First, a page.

The ingredients are simple. But as with all Camargue food, the taste is strong.
Take one bullring. Not Sevilla or Nimes. A small village arena frequented only by the locals in a tiny area of France located around the Rhône delta and preferably beaten by a scorching sun.
Water until not slippery.
Add a sprinkling of fine young men in
tight white pants.
Finally, stir things up with a bull.
The bulls used are not the stocky type you find in corrida. They measure about 1m30, weigh around 500 kg and are very vigorous and proud looking. They are not domesticated and live wild in the marshlands of the Camargue and Crau, herded by 200 farms called Manades. The breed has survived only thanks to its ability to participate in this game.
The rules are also simple, but there is real strategy to the game.
This regional sport, called Course Camarguaise, opposes 4-20 humans (there are female exponents) to a bull and no one usually gets hurt.
The men (in this race) in white are either raseteurs (their names are written in black) or tourneurs (names in red).
The former use a claw-like tool to catch small ornaments (the cocarde and the glands) attached by strings to the bull’s horns. Each successful move is worth prize money: ornaments are initially worth 50€ but are constantly being auctioned by shops, town halls and restaurants as combined support to the sport and the visibility of local businesses.
After the main ornaments have been removed, the attaching strings remain and are the most difficult trophy to separate from the horns. Consequently, they can reach much higher value and the record during this early race in Lunel was 700€ for the final string.
The race stops after 15 exhausting minutes or earlier, if both horns have been stripped clean by the raseteurs.
In order to get so close to the bull in relative safety, the raseteur (literally the skimmers) run from behind the bull tangentially to its line of sight and extend their arm when the bull charges and their respective trajectories meet.
This is where the tourneurs (the turners) come into play. It is their job to catch the bull’s attention and orient it correctly so that their raseteur can begin his dash in the best possible conditions.
In spite of this preparation, the run past the bull is always a tense moment for the raseteur and the public.
And, of course, what every spectator has paid for is the mad scampering for safety after each attempt at rasetage, which always leads to spectacular acrobatics that often prove as dangerous as the bull itself.
These guys have to be very fit and very brave.
Last year, Katif, one of the major stars of the sport, was carried out unconscious for immediate surgery after a bull caught his leg and prevented his escape. Other competitors eventually managed to get him out of harm’s way but not before a severe battering on the ground. And while the ambiance is very cheerful, it is obvious on the raseteur’s faces that the awareness of danger is constantly present in their mind.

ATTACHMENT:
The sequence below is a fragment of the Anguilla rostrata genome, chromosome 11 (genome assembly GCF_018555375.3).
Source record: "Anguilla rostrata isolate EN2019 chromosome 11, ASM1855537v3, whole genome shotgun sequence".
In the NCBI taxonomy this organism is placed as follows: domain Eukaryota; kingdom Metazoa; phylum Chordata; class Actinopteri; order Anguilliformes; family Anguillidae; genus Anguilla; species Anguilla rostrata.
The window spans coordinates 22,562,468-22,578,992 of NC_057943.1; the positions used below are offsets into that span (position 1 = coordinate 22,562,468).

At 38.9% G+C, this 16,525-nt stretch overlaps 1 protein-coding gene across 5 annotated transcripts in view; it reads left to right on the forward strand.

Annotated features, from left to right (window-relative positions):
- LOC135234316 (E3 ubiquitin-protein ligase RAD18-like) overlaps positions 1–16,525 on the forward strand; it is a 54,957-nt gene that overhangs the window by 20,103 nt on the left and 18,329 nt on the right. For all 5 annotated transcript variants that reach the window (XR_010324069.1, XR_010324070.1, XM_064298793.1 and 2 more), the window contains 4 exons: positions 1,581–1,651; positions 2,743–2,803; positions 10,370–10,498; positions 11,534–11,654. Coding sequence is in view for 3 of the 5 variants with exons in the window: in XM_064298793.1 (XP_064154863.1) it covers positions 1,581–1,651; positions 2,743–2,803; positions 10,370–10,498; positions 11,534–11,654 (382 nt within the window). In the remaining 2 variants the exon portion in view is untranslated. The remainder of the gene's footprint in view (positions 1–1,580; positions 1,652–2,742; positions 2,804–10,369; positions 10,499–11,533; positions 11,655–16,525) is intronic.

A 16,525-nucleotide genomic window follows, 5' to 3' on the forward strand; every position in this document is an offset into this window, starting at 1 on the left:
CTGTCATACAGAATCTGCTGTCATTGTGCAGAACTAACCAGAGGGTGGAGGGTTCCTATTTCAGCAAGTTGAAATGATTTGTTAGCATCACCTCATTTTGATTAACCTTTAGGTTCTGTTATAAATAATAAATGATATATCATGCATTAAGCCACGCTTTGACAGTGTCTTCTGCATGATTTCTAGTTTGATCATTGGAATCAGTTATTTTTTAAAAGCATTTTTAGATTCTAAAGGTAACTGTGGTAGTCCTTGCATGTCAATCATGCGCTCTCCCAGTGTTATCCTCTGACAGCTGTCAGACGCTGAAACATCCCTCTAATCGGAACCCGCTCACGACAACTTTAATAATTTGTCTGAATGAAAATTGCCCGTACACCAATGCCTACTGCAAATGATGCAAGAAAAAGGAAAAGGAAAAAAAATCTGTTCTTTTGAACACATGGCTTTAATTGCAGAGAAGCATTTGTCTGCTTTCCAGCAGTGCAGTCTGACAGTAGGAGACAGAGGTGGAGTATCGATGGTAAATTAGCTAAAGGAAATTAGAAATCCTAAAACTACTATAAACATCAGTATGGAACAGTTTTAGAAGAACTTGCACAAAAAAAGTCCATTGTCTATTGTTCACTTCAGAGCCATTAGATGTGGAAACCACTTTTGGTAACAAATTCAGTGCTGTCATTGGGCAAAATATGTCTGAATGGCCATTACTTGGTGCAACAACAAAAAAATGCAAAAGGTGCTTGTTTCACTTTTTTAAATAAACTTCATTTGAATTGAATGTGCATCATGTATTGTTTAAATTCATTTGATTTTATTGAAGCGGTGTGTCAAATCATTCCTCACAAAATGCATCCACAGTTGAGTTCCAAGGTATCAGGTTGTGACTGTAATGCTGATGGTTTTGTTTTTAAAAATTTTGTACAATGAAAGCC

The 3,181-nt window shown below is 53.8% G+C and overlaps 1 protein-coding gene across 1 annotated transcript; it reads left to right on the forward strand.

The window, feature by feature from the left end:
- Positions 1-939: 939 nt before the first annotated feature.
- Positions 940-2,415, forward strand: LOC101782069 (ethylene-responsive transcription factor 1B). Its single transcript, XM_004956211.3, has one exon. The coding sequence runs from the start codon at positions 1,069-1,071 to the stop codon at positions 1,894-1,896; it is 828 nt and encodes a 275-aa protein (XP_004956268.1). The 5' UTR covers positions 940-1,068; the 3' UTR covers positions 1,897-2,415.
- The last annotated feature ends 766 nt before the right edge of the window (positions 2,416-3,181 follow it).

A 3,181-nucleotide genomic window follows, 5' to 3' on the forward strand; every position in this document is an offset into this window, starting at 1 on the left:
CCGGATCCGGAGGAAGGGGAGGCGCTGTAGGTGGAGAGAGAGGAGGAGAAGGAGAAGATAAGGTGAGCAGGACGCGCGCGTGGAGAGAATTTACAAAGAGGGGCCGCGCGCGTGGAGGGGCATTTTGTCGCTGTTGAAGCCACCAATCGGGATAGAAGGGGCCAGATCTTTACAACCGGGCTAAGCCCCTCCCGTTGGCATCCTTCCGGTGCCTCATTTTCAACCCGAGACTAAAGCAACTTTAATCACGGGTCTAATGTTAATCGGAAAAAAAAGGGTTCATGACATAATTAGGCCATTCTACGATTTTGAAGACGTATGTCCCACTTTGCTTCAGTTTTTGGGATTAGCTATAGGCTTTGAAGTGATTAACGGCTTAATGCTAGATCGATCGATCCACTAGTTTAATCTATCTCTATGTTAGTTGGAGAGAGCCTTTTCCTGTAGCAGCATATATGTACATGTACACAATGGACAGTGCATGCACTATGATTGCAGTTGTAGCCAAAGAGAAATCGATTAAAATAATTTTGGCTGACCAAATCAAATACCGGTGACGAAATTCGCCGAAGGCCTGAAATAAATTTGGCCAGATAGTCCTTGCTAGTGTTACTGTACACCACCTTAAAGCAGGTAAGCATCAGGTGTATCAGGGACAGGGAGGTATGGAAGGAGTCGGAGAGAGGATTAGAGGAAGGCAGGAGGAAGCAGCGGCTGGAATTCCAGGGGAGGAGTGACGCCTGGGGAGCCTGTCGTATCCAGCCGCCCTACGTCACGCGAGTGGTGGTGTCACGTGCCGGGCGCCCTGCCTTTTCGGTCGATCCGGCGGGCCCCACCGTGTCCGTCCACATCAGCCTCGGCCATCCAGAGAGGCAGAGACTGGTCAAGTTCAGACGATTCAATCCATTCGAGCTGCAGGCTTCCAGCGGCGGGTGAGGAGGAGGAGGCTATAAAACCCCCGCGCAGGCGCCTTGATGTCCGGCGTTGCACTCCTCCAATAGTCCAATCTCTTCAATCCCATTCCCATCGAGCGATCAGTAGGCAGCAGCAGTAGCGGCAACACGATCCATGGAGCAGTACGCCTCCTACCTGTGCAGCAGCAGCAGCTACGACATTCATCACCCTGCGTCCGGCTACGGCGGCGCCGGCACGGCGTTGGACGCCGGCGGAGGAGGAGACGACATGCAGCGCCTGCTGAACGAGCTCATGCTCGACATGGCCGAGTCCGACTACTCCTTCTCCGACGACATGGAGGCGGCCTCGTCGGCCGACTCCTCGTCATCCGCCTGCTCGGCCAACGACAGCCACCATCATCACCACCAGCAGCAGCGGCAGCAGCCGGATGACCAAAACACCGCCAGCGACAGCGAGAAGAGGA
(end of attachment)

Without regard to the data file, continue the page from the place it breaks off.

Predictably (and happily 😉 ), it often all goes terribly wrong.
Sometimes, the bull will not be turned to the direction decided by the men in white and a role reversal seems to happen in an instant.
And if you’re wondering what it’s like behind the bars on the bullring floor …
… and why there are bars in place when there is already a big red barricade circling the arena, well …
If you’re ever in this neck of the woods (Eastern Camargue and up to the South of Avignon) in mid-spring to summer, do try to attend on of these events (a list of races is on the official website). It’s good for the local economy and the survival of the sport. And it’s tremendous cheap fun. No harm comes to the bull, who is applauded by everyone on its exit and is as much a star as the best raseteurs. Kids love it. And you will not be swamped by fellow tourists like you would in the more famous attractions.
Just grab a 35mm lens for the close shots and a 200mm (or crop severely like me) for the more distant jumps and you’re good to go. A good autofocus is a plus. Otherwise just shoot in manual focus. A game lasts 7 bulls and gives you plenty of opportunity to experiment.
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Wow! What a ride! Great post, Pascal! And who said mirrorless cameras and old MF lenses coudn’t do sports? 🙂
Thanks Philippe. Even the Sony A7r can shoot sports. It just leaves your hair greyer than others cameras do 😉
Great documentary story, Pascal. No harm to the bull? That might tempt me when I get to France later in the year.
Thanks Paul. The bull smashes into the barrier quite regularly and that can’t be comfortable. But apart from that, no harm. Bulls actually have a competition of their own and have their own sets of events for each season. Those we saw were 11 years old and into their 4rth season (I think). They’re “valued athletes” worth a bit of money to their owner and seem to lead a comfortable life.
This is the place to look if you want to know the next dates and locations : http://www.ffcc.info/index.php?option=com_wrapper&view=wrapper&Itemid=471